image

We actually get quite a bit of information about the content context, such as the “About us” page we navigated to here.

Next, let’s display something in our widget view whenever the content context changes.

Changing view contents from the widget module

This real-life scenario is based on a website where several pages are created automatically based on data from an underlying business system.

We want the widget to display data from the integrated backend system whenever we navigate to a piece of content that has been generated from it. The data is in fact plain XML.

First, let’s add some markup to our widget view. We want the editor to be able to easily copy the XML data, so we’ll add a <textarea> element:

image

Note that we’ve added a data-dojo-attach-point attribute to the <textarea>. By doing this Dojo will allow us to easily reference the <textarea> element from inside the widget code.

For example, we could add the following to print the name of the content being navigated to:

image

Now, if we reload the EPiServer UI and navigate to some content we can see that the widget is updated:

image

Now, instead of just printing the name of the page, let’s add an action method to our original controller to allow us to get the XML from the backend system:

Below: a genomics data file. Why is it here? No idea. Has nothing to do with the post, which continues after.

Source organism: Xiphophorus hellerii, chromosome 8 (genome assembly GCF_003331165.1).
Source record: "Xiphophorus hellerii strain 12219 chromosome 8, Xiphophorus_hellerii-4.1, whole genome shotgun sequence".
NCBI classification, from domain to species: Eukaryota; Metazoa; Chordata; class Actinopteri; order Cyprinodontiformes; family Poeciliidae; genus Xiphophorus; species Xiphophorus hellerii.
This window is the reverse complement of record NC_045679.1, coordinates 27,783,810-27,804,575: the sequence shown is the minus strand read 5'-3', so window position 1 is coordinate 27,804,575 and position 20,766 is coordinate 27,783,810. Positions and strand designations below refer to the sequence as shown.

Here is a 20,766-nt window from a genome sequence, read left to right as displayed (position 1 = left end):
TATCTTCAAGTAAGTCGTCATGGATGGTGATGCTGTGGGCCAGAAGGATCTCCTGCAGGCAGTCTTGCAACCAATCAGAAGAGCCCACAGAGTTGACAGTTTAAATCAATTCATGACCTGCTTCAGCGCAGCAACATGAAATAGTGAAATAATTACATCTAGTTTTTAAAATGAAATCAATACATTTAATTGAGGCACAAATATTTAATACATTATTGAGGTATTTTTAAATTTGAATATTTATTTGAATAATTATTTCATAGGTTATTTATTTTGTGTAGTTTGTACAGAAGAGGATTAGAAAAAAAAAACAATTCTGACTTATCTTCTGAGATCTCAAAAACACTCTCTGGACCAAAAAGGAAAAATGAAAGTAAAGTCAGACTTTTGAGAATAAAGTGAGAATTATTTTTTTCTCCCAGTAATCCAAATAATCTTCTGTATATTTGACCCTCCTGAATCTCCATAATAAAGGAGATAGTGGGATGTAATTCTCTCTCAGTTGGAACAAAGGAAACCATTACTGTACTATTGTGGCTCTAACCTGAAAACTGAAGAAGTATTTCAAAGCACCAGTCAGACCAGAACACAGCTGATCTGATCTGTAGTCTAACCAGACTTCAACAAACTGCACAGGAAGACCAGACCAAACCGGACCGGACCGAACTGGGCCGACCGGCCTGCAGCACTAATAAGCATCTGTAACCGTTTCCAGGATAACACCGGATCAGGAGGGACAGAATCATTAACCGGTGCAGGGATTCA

image

Next, let’s revise our widget module to load this XML whenever the content context changes:

define([
    "dojo/_base/declare",
    "dojo/parser",
    "dijit/_WidgetBase",
    "dijit/_TemplatedMixin",
    "epi-cms/_ContentContextMixin"
],function (
    declare,
    parser,
    _WidgetBase,
    _TemplatedMixin,
    _ContentContextMixin
) {
    return declare("hemso.capifast.XmlViewer",
        [_WidgetBase, _TemplatedMixin, _ContentContextMixin], {

            templateString: dojo.cache("/CapifastXmlViewer"),

            contextChanged: function (context, callerData) {

                var that = this;

                that.xmlContent.value = 'Checking if "' + context.name + '" is relevant content...';
                
                $.get('/CapifastXmlViewer/Xml?id=' + context.id, function (xml) {
                    if (xml == null || xml == '') {
                        that.xmlContent.value = "XML view isn't available for this content.";
                    } else {
                        that.xmlContent.value = xml;
                    }
                });
            }
        });
});

Now, whenever the context changes (editor navigates to another piece of content) we use some standard jQuery to get the page’s underlying XML from the business system (if applicable).

First, we output a little “Loading” message to indicate that something is happening in the background…

image

If we’re not getting any XML it’s (probably) because we’ve navigated to a piece of content that didn’t originate from the business system:

image

And finally, if we did get XML, we simply output it:

image

Protect the widget

In the interest of security you may want to add a web.config file to the Widgets view folder…

image

…and add something like the following to the <system.web> element to restrict access:

image

More Dojo examples

Be sure to check out the other EPiServer Dojo samples, including how to add a custom toolbar button.